Why are 32" displays mostly 720p?

Discussion in 'Displays' started by Mike Frezon, Jul 20, 2008.

  1. Mike Frezon

    Mike Frezon Moderator
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    I hope this isn't too dumb of a question...but I don't know the answer.

    I currently have a 26" Samsung CRT HD display (TXN2668WHF). This display can output 1080i. FWIW, I've had this display for nearly five years and am quite pleased with it's picture quality.

    My current room/decor situation forces me to have a smaller display right now. But on the outside chance I ever get to upgrade (if something disastrous every happens to the current set) I know I could move up to a 32" display.

    The reason I ask this question is that it seems every 32" display I look at only goes to a 720p image. Am I wrong? Why does that seem to be a limitation?

    On the other hand, most 32" displays I've seen have VERY nice images--even for store displays.

    Thanks!
     
  2. Patrick Sun

    Patrick Sun Moderator
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    Probably not all that cost-effective to pack 2 megapixels into that screen size from a manufacturing standpoint, and 720p is probably good enough for 32" (and smaller) 16x9 screen sizes in terms of viewing quality (where 1080p resolution doesn't produce significantly better picture quality over 720p).
     
  3. Ed Moxley

    Ed Moxley Cinematographer

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    I've read that you won't notice the difference between 720p and 1080p, until you get to a screen size of 60" or larger.
     
  4. GeorgeAB

    GeorgeAB Second Unit

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    Perceived resolution depends entirely upon viewing distance. Even 24" 1080P computer displays are widely used, but users sit very close to computer monitors. Most purchasers of 32" LCD TVs use them as televisions at seating distances that don't warrant higher resolutions they couldn't detect at such distances.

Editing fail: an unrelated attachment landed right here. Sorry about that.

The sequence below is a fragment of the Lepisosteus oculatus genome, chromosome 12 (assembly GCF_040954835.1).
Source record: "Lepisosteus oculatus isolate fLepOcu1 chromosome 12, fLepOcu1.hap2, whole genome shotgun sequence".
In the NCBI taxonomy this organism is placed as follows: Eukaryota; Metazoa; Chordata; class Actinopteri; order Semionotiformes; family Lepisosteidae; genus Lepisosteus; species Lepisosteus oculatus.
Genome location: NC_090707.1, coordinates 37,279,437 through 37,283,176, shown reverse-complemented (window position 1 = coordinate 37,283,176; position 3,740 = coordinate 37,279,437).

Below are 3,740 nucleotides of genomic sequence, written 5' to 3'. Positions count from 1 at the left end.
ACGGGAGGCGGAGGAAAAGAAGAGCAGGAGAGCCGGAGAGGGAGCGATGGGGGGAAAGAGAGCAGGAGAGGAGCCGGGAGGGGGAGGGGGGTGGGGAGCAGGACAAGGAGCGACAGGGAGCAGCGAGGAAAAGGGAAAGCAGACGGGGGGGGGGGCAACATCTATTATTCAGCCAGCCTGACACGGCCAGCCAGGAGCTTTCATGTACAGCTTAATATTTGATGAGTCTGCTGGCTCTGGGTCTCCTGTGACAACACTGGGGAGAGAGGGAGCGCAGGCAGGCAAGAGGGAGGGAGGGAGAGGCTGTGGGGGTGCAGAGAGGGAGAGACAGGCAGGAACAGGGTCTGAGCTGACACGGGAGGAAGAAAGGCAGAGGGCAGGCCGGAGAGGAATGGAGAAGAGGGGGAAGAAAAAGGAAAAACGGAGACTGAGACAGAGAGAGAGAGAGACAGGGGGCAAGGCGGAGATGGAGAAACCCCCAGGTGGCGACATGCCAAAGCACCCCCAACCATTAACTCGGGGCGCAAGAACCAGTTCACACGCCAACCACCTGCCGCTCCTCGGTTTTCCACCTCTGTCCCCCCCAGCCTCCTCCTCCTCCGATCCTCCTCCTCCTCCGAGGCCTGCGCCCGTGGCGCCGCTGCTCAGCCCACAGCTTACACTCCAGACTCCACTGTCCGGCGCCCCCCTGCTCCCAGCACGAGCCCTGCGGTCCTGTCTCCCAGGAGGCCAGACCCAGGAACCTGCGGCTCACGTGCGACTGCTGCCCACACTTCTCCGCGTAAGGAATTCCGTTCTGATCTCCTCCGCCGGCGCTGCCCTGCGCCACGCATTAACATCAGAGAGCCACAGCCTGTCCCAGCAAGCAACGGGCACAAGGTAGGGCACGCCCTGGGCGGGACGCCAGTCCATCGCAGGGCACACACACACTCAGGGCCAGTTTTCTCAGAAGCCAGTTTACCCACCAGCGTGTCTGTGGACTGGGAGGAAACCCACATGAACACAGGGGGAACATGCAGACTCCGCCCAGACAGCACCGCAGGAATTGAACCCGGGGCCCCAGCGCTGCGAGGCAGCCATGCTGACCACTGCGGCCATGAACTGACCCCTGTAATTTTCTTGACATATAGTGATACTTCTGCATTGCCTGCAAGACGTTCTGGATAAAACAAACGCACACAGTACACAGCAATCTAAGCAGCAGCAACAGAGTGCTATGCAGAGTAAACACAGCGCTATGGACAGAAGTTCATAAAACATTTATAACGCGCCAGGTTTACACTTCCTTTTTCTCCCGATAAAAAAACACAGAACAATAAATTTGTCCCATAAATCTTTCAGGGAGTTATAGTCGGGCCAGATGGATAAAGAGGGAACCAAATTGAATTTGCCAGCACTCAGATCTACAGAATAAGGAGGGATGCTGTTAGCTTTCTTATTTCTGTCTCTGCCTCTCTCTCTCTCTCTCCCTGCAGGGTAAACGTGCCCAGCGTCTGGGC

5. Mike Frezon

    Mike Frezon Moderator
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    Thanks, everyone. I've heard that, too, about the resolution difference not being noticeable on such small screens.

    I just thought ti was odd that my little 26" screen was capable of 1080i while the 32" LCDs were all at 720p.

    But I guess 720p is just as good as 1080i (better, maybe?) in sets that small, eh?
     
  6. CoolCatbro

    CoolCatbro Stunt Coordinator

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    I haven't noticed any huge picture difference between my 1080i and 480p, and would suspect 720p even less difference to 1080i or p.

    the large differences I noticed was HDMI from component and s-video...and also the regular TV channels to HDTV channels. that was really cool.

    this thread kind of makes sense to what I heard too, in that the 1080 offers the best impact on the larger screens.

    i'm a noob to HDTV and just posting what I see.
     
  7. Zack Gibbs

    Zack Gibbs Screenwriter

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    That's just a difference in technology. It doesn't cost anything to increase the resolution of a CRT set. With LCD the same can't be said. It was only 3-4 years ago that 1080p LCD's and plasmas even came out on the market.

    Even your average 10 year old CRT computer monitors are capable of greater resolutions than most of the LCD screens sold today.